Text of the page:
Kia Sorento has some form added to its functionality
Kia adds more style to its seven-seat SUV
Date Reviewed: March 29, 2013
At this stage every dog on the street with even the most fleeting interest in chasing tyres knows the Koreans are on a roll. If the biggest motoring story of the moment is VW’s ambition for world domination, then the next story is the consistent growth of sister brands Kia and Hyundai.
Even in a European sales market that resembles a motorway pile-up, the two brands are steadily winning ground on established brands.
Kia might not have recorded the headline-grabbing sales growth of Hyundai, but it has had some of the best-looking new cars on the mainstream market.
Which brings us to the Sorento. Earlier versions of this car were more about grim, affordable functional motoring. It was simply about balancing a bit of off-road motoring needs, towing ability and seven seats with a family budget.
Kia claims this new version brings a little bit of desirability to the table. Styling is down to personal taste and I had a long – if not very heated – debate with a fan of this car about its looks. While he loved the updated styling that brings the Sorento into line with some of Kia’s more striking models, I see it as largely a new front nose on a standard SUV format. From the windscreen back the car doesn’t look all that different to the previous SUVs that rolled off Korean-owned production lines over the last decade. Sleek up front, boxy at the back. I’ll leave it up to you to decide which camp you fall into.
Perhaps my views are formed on the fact that I’ve come to regard the Kia design as among the best in the mainstream market over the last few years. From the striking Soul to the gorgeous Optima, Kia has been turning out some of the best-looking and eye-catching models on the market over the last seven years. Even the Sportage, which didn’t win me over in terms of dynamics, is still a great-looking crossover. Against this backdrop, the Sorento seems a bit mundane.
Yet styling was one of the priorities for the Sorento team. This time it wanted to win over the heart as well as the head. That has even meant sacrificing a little on the functionality, as the towing capacity of the new Sorento has been reduced. It is also lower to the ground up front, reducing its off-road ability.
Inside the function continues to dominate form, with the seven-seat option a boon for families but it’s all a little sparse on star attractions. The cabin just doesn’t seem to come up to the standards of the rivals, reflecting a time before Kia’s style revolution. It’s got the requisite Bluetooth connections and let’s you play audio from your smartphone remotely, but the rather harsh plastics let it down.
On the road things get better. The 2.2-litre diesel engine puts out a very credible 194bhp and doesn’t lack in terms of power. It might not be a racer off the line, but it’s respectable given its size. Emissions of 155g/km are also a major improvement on the 177g/km of the previous version.
The Koreans have delivered on their promises in the past, be it to improve styling, deliver sales and improve comfort features. The next challenge for them will be to widen – and improve – their powertrain portfolios. That’s a pretty hefty challenge but they now have the global scale to make it happen. Expect to see more discussions about engines, emissions and powertrains coming from the Koreans in the coming years.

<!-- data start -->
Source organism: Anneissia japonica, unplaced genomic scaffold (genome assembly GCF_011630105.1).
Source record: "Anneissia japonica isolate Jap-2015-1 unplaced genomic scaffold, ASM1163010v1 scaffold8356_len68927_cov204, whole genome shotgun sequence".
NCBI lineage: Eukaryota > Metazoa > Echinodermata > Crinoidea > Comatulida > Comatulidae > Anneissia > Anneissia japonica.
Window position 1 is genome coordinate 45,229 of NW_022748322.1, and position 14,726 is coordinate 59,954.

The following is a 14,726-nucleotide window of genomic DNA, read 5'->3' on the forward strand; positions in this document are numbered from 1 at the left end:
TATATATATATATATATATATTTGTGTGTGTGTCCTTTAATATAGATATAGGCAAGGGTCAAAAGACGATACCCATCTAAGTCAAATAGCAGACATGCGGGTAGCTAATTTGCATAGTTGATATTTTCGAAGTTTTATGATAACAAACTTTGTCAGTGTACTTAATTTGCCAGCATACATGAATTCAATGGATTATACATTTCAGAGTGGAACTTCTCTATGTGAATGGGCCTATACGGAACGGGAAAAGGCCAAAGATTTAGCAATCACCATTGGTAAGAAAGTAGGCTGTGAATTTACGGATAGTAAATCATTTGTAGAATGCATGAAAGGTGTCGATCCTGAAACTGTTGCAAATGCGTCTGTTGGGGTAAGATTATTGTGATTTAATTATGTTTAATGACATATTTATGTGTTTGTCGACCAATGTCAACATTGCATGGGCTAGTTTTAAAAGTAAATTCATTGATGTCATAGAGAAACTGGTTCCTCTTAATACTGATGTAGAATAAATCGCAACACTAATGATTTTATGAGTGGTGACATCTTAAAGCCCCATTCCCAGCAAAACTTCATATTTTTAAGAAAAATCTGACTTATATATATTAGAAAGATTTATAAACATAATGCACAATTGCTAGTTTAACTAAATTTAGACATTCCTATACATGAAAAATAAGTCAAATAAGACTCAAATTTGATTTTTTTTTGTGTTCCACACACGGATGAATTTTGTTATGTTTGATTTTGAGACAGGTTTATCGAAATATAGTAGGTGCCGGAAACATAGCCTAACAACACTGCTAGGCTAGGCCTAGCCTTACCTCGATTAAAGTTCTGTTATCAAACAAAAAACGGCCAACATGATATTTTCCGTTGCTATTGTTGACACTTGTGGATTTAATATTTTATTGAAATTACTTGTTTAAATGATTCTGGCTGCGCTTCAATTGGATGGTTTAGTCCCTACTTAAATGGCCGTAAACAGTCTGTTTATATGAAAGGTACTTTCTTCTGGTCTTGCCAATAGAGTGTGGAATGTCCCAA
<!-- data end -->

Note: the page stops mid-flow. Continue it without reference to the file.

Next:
While it does boast a solid four-wheel-drive system, once more with Kia we find that the ride is not as adept as rivals, nor is the steering as communicative. It copes fine with general roads but loses its poise on more challenging back roads. That’s a similar impression I got with the Sportage and both ride and handling seem similar to what you get when driving in the US. Perhaps Kia, with eyes across the Pacific, is tuning its cars to US more than European tastes. It’s understandable, if a little regrettable for us.
The Sorento starts at a very reasonable €37,990, which for a seven-seat family car with four-wheel-drive and some of that long-forgotten SUV kudos is a competitive offering. It’s chief rival is arguably the Santa Fe from its sister brand Hyundai. However, while it looks better than the Sorento and comes in two-wheel drive format for just €5 more than the Kia, it’s not as practical. The third row of seats in the Hyundai are rather cramped, headroom is only suitable for small children and the overall layout is more of a 5+2 than a full seven-seater. Also, when you add four-wheel-drive – standard on the Sorento – the price rises to €41,995. It’s a tight call: for styling and a more premium feel it’s the Santa Fe, but for family functionality its the Sorento.
Another rival is the Mitsubishi Outlander, with a similar powertrain, seven seats (again a 5+2 format in reality) and priced at €36,950. And in the warranty wars Mitsubishi has seemingly topped Kia with its new eight-year offering. Both firms have the eye-catching headline figure, but in reality the Hyundai could prove more attractive to the higher-mileage motorists as it might only last five years but is offered with unlimited mileage.
The Sorento might not have the styling of its sister models but its functionality will win it favour with its core family audience. It’s a competitive offering from a brand that seems set to rise up the sales ranks in the next few years.